Controversial Geoengineering Solution Makes Progress: Ocean Fertilization

One of the more controversial geoengineering solutions being researched – ocean fertilization – has met with surprising success. Researchers have found it’s possible to pull carbon dioxide from the atmosphere and sequester it in the ocean floor.

A study published by a team of international researchers in Nature is the first to find that dumping iron in the ocean can indeed transfer carbon from the atmosphere to the ocean floor, where it is buried for centuries.

Iron is a key nutrient for phytoplankton. It stimulates their growth and they absorb carbon during photosynthesis. As their population grows, they absorb more carbon, and when they die, they drop to the ocean floor taking the carbon with them.

In 2004, scientists dumped 7.7 tons of iron sulphate into a 60 square mile area of the Southern Ocean near Antarctica. This year they found that at least half the resulting diatom bloom had sunk below 3,300 feet.

Dozens of previous studies have confirmed that adding iron results in algae blooms, but this is the first to show it sinks to the ocean floor.

"If the 50 percent figure for algal bloom biomass sinking to the deep ocean is correct then this represents a whole new ball game in terms of iron fertilization as a geo-engineering technique," Dave Reay, who lectures on carbon management at the University of Edinburgh (and who wasn’t involved in the study), told Reuters.

If the process works, it could sequester about 10% of current emission totals – about 1 gigaton of carbon a year. It couldn’t store more because phytoplankton growth limited by the amount of phosphorus and nitrogen in the ocean, according to Ken Caldeira, a scientist at the Carnegie Institution.

Scientists don’t yet know what the impact will be on marine life, or whether the carbon that didn’t sink will stay in the upper ocean levels and go back into the atmosphere.

There could be un-intended consequences. Sequestering carbon deep in the ocean floor could actually increase ocean acidity or the dead plankton could pull important nutrients from the ocean ecosystem.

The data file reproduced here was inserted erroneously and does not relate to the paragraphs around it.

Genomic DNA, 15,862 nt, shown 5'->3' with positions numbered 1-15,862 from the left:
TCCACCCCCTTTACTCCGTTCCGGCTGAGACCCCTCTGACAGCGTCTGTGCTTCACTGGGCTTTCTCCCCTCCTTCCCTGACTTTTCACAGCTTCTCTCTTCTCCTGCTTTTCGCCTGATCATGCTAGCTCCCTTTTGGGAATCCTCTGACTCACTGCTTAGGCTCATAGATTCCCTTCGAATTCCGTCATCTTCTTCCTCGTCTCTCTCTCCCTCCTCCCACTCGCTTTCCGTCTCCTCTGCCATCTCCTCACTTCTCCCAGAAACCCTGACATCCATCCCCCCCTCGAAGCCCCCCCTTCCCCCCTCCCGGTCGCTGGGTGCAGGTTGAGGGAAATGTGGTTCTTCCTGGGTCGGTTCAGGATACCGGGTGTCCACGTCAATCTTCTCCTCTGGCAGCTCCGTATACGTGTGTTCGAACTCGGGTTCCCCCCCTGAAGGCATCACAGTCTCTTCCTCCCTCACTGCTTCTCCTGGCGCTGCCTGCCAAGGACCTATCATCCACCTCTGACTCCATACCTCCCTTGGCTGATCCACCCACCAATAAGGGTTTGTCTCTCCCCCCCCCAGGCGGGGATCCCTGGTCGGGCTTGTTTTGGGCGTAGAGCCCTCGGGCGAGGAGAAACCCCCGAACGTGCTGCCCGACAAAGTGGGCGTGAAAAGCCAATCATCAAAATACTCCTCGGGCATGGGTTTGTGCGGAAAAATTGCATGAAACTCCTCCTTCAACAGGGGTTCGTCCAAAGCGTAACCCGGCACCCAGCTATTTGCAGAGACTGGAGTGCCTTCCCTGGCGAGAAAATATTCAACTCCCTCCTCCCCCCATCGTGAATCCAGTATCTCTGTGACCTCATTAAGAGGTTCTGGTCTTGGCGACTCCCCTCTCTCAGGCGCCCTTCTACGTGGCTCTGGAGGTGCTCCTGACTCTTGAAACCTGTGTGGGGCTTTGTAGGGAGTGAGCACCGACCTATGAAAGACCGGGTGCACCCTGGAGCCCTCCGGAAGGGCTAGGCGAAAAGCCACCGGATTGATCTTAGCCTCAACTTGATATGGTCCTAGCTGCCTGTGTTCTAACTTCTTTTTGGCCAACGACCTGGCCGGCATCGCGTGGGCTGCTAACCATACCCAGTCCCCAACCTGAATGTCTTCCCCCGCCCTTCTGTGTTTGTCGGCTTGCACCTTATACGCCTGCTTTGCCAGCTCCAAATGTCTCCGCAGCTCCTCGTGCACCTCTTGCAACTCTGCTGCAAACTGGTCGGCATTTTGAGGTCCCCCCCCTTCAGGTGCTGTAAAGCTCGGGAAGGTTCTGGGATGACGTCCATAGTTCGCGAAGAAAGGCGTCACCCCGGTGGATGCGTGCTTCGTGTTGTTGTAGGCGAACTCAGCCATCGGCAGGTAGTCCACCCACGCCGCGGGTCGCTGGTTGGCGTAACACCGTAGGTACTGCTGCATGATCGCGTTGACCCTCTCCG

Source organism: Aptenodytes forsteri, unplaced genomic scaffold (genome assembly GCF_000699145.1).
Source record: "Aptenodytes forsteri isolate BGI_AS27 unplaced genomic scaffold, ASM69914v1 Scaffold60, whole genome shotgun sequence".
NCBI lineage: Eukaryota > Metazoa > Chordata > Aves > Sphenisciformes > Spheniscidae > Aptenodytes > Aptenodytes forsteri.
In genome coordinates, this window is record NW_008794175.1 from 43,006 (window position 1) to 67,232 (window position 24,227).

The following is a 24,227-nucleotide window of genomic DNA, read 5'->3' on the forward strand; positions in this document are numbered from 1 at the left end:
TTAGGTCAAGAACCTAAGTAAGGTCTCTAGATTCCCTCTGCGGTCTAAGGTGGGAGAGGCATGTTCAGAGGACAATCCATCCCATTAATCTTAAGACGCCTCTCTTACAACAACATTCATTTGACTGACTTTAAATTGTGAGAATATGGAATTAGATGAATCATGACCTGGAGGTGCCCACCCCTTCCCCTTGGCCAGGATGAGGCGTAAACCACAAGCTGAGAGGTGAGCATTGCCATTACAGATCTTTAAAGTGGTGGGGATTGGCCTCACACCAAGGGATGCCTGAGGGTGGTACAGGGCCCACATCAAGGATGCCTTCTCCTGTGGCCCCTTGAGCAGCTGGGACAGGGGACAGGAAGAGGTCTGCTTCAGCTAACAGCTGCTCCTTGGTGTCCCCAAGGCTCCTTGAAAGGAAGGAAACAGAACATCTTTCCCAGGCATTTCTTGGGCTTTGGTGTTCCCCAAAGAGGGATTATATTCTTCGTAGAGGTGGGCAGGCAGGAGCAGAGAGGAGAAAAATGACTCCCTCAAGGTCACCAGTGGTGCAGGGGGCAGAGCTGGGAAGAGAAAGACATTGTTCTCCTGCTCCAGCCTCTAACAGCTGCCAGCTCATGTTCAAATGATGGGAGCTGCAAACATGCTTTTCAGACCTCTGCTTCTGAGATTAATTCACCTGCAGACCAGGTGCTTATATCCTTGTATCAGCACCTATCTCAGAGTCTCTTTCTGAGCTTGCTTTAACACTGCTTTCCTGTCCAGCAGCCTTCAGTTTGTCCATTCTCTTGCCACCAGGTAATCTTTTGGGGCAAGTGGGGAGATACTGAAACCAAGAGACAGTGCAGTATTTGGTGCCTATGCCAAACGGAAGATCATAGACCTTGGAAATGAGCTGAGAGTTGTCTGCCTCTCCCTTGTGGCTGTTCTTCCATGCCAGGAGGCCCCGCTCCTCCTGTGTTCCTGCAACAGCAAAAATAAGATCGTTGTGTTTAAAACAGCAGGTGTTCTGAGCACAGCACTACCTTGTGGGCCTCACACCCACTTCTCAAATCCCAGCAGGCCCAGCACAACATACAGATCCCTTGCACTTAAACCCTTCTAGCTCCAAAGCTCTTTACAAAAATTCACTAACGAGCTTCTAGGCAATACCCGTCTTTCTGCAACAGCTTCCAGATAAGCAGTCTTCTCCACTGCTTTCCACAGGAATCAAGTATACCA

Geoengineering solutions are extremely controversial and many fear the unforeseen consequences of human attempts to control the climate on a large scale. Therefore, large-scale studies of this kind are currently banned by the London Convention which governs dumping at sea.

Other technologies for geoengineering include seeding clouds (mimicking volcanoes), putting great mirrors in space to reflect sunlight away from earth, and carbon capture, which literally pulls carbon out of the atmosphere. Some of the carbon capture techniques are artificial trees, and algae-covered or reflective buildings. The research is being supported by wealthy individuals like Bill Gates and Sir Richard Branson.

With the world barely moving toward halting the progression of climate change, more and more people want this research done to have a back-stop plan.

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Comments on “Controversial Geoengineering Solution Makes Progress: Ocean Fertilization”

  1. Dicynodont

    Out of all of the geoengineering options, this is the most sane. It encourages the growth of plants to permanently store carbon. This is a “natural” mechanism for carbon removal that is responsible removing vast quantities of CO2 during the Ice Ages of recent geologic time.

    The unintended consequences of not removing CO2 from the atmosphere are 1000 times scarier than starting intensive research into technologies like this.

  2. Royal

    The findings that they didn’t mention was that the iron was toxic to diatoms. The Iron sulfate killed the diatoms and caused a green algae bloom. Diatoms float at the surface, when you kill them they stop producing O2 and sink. Since that experiment the Southern Ocean is no longer a carbon sink but gives off more CO2 than it consumes. A company called Planktos also dumped iron into ancient diatom colonies and wiped them out.


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